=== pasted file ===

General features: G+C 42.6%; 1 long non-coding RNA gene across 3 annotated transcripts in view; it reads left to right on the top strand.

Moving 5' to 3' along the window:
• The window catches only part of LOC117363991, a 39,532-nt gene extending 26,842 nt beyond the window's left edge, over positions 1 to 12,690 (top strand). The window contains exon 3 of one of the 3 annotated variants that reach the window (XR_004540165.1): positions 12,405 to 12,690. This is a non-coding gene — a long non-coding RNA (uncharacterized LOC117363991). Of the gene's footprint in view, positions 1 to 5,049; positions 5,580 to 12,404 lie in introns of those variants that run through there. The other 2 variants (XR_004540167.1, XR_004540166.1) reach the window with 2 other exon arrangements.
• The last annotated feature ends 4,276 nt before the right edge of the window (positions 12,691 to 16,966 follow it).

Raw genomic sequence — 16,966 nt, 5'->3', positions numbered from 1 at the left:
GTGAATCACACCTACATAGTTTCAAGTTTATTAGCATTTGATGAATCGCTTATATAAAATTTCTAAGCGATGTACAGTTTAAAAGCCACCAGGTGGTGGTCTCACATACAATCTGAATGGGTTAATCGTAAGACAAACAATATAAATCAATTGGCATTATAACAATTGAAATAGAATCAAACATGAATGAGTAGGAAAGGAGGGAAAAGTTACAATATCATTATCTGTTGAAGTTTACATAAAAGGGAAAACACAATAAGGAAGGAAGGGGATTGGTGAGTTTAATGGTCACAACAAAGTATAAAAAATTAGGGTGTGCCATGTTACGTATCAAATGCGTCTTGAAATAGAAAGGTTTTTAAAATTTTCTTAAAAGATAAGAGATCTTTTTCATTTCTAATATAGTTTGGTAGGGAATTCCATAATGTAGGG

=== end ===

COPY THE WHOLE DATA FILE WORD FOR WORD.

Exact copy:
General features: G+C 42.6%; 1 long non-coding RNA gene across 3 annotated transcripts in view; it reads left to right on the top strand.

Moving 5' to 3' along the window:
• The window catches only part of LOC117363991, a 39,532-nt gene extending 26,842 nt beyond the window's left edge, over positions 1 to 12,690 (top strand). The window contains exon 3 of one of the 3 annotated variants that reach the window (XR_004540165.1): positions 12,405 to 12,690. This is a non-coding gene — a long non-coding RNA (uncharacterized LOC117363991). Of the gene's footprint in view, positions 1 to 5,049; positions 5,580 to 12,404 lie in introns of those variants that run through there. The other 2 variants (XR_004540167.1, XR_004540166.1) reach the window with 2 other exon arrangements.
• The last annotated feature ends 4,276 nt before the right edge of the window (positions 12,691 to 16,966 follow it).

Raw genomic sequence — 16,966 nt, 5'->3', positions numbered from 1 at the left:
GTGAATCACACCTACATAGTTTCAAGTTTATTAGCATTTGATGAATCGCTTATATAAAATTTCTAAGCGATGTACAGTTTAAAAGCCACCAGGTGGTGGTCTCACATACAATCTGAATGGGTTAATCGTAAGACAAACAATATAAATCAATTGGCATTATAACAATTGAAATAGAATCAAACATGAATGAGTAGGAAAGGAGGGAAAAGTTACAATATCATTATCTGTTGAAGTTTACATAAAAGGGAAAACACAATAAGGAAGGAAGGGGATTGGTGAGTTTAATGGTCACAACAAAGTATAAAAAATTAGGGTGTGCCATGTTACGTATCAAATGCGTCTTGAAATAGAAAGGTTTTTAAAATTTTCTTAAAAGATAAGAGATCTTTTTCATTTCTAATATAGTTTGGTAGGGAATTCCATAATGTAGGG